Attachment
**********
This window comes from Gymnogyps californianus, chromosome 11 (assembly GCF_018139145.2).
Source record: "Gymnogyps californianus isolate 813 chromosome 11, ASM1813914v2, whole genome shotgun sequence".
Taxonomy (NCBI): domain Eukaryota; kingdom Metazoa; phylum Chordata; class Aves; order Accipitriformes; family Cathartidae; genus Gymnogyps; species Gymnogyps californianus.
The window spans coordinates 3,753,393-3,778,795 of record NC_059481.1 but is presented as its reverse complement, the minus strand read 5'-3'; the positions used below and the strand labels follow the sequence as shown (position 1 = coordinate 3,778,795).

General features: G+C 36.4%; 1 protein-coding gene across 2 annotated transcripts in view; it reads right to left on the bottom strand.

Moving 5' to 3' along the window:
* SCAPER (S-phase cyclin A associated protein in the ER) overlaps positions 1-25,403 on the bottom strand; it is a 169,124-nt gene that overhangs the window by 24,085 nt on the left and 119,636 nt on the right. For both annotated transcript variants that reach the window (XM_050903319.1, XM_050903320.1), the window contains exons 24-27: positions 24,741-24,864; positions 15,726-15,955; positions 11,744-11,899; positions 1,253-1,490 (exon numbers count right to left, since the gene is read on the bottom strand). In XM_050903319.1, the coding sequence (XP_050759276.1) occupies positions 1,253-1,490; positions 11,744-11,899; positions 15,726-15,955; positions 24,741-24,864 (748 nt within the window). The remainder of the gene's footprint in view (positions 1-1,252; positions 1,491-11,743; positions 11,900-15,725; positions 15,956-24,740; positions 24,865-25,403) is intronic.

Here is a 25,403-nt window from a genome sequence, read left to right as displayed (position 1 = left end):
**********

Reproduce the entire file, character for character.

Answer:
This window comes from Gymnogyps californianus, chromosome 11 (assembly GCF_018139145.2).
Source record: "Gymnogyps californianus isolate 813 chromosome 11, ASM1813914v2, whole genome shotgun sequence".
Taxonomy (NCBI): domain Eukaryota; kingdom Metazoa; phylum Chordata; class Aves; order Accipitriformes; family Cathartidae; genus Gymnogyps; species Gymnogyps californianus.
The window spans coordinates 3,753,393-3,778,795 of record NC_059481.1 but is presented as its reverse complement, the minus strand read 5'-3'; the positions used below and the strand labels follow the sequence as shown (position 1 = coordinate 3,778,795).

General features: G+C 36.4%; 1 protein-coding gene across 2 annotated transcripts in view; it reads right to left on the bottom strand.

Moving 5' to 3' along the window:
* SCAPER (S-phase cyclin A associated protein in the ER) overlaps positions 1-25,403 on the bottom strand; it is a 169,124-nt gene that overhangs the window by 24,085 nt on the left and 119,636 nt on the right. For both annotated transcript variants that reach the window (XM_050903319.1, XM_050903320.1), the window contains exons 24-27: positions 24,741-24,864; positions 15,726-15,955; positions 11,744-11,899; positions 1,253-1,490 (exon numbers count right to left, since the gene is read on the bottom strand). In XM_050903319.1, the coding sequence (XP_050759276.1) occupies positions 1,253-1,490; positions 11,744-11,899; positions 15,726-15,955; positions 24,741-24,864 (748 nt within the window). The remainder of the gene's footprint in view (positions 1-1,252; positions 1,491-11,743; positions 11,900-15,725; positions 15,956-24,740; positions 24,865-25,403) is intronic.

Here is a 25,403-nt window from a genome sequence, read left to right as displayed (position 1 = left end):